Is there enough evidence to prove why Celts settled down in Hambledon hill?
Is there enough evidence to prove why Celts settled down in Hambledon hill? Today, Hambledon Hill is one of Dorset's most impressive and distinctive landmarks. Now, it is home to a few grazing cows, but in the past it has been the home of many people. Some of the most well-known inhabitants of the hill in the past were the Celts of Dorset's Durotrige tribe, during the Iron Age. There are many reasons why these people choose to settle on Hambledon, and this essay aims to examine why Hambledon was chosen. Before deciding why the Celts chose Hambledon as the location for a settlement, we need to look at who they are, and therefore what they would need from a settlement. As the Celts did not often record things in writing, the evidence that modern historians have is derived from two sources. The first of these are writings by their invaders, the Romans, and the second is archaeological evidence. The people that this essay is studying lived on the hill from circa 750BC to the Roman occupation of 43AD. They were the first farmers, growing their own crops, and rearing their own animals, so therefore flat and fertile land would be an essential requirement of a fort. Archaeological artefacts such as ploughs and other farming machinery found across Europe show that the Celts were farmers, and gives a helpful insight into the crops grown, and methods of farming. The Celts kept many
Blists Hill open air museum - Accuracy of Reconstruction
Ben Oates Question 2 In the Blists Hill open air museum I looked at reconstructions of 19th century shops and houses. In this question I am going to see how accurate these reconstructions are. There were many reconstructed buildings at the Blists Hill, one of them was the Doctors house. It did look and old building and was quite small, this is because a hundred years or so ago people were smaller than they are now. You could see from the décor of the house that doctors had more money in them days than most other people. This building however was not an original Doctors house, it has been adapted and brought in from a country estate but has been presented as a doctors surgery and waiting room. Although to give it that authentic feel the instruments that a doctor would use are all original as is the kitchen range and furniture, it has just been brought in from other places. It looked the nicest building at Blists Hill and was out of the way. If you compare it to the Squatters cottage there is quite a dramatic difference. In the doctors cottage as you walked in you were in the living room, which also acted as a waiting room, in this room there was a woman in 19th century dress. She was the doctors wife and could answer many of our questions so she knew what the role of the doctor was in them days. This lady informed us on the things that did not directly include medical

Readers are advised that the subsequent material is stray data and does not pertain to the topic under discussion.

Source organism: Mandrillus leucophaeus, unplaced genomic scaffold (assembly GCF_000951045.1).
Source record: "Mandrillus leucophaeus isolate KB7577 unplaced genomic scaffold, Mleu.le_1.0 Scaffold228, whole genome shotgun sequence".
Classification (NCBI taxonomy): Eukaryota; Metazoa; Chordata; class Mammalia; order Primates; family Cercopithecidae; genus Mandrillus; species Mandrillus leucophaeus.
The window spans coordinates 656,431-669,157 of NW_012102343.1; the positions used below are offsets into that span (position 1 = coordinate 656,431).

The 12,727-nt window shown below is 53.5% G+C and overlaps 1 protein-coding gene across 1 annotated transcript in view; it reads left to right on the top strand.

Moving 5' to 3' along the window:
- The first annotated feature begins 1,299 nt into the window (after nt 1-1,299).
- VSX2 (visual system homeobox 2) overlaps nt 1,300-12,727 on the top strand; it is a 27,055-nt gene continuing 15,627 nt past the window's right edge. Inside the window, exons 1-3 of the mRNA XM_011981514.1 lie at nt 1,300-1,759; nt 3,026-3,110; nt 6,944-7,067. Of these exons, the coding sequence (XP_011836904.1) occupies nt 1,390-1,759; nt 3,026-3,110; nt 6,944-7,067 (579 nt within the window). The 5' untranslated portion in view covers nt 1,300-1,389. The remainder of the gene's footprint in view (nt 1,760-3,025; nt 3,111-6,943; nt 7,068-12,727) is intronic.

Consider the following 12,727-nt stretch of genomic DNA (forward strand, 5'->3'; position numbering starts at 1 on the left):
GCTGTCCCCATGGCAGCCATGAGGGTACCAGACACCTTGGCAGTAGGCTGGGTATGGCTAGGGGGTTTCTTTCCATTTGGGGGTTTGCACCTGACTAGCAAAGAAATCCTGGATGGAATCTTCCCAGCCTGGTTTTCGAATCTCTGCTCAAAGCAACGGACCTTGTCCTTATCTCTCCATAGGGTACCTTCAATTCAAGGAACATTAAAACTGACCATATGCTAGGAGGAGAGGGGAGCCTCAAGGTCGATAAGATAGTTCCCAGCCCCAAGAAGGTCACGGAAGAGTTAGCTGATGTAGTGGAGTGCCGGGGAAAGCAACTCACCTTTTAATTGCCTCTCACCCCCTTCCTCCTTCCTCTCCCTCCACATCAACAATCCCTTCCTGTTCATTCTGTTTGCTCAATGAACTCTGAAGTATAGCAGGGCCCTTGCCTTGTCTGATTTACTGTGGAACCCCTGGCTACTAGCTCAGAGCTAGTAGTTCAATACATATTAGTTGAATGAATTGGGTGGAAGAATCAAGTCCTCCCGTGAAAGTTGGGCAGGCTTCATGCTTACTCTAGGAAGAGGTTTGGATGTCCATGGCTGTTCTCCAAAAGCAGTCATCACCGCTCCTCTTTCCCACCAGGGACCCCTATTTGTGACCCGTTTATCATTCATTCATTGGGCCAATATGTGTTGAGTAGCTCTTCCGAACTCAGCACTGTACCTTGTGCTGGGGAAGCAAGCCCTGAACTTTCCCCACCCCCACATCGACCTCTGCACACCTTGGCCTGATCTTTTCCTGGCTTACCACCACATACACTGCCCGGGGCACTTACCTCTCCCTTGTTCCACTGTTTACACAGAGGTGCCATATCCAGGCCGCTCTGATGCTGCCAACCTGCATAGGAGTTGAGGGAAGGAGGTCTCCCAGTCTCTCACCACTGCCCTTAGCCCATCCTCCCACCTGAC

The Mad, Drunk man Incident.
The Mad, Drunk man Incident By Peter Banks Scared out of my mind was how I felt last Easter. In fact I don't think that 'scared out of my mind' goes far enough to describe my fear that cold, damp and misty night. The 'mad, drunk man incident' occurred when I was out on a camping trip with five friends of mine. Stupidity is something that comes very naturally to people our age and I am no different from normal. On the night in question I think we had been given an extra dose; on this occasion we took stupidity to its limits. In Carinish, the village in which we were camping, there is a tidal sea loch. The loch lies between the local pub and a hill. Our tents were behind this hill. At high tide the water provides a good barrier between the hill, behind which our campsite was set up, and the pub; at low tide the sand becomes dry and you could walk across. After attempting, and failing abysmally, to blow up a fence post with a banger, and still feeling in the mood for insanity, we got out a laser pen and headed over to a hill opposite the pub. We had a brilliant plan. The brilliant plan was to sit on the hill and shine the pen at the drunks as they emerged from the pub. This plan, we thought had the added brilliance of the sea barrier that would keep us safe from anybody who wanted to chase us...we thought. 2a.m: closing time. Drunken people began to move out into the open,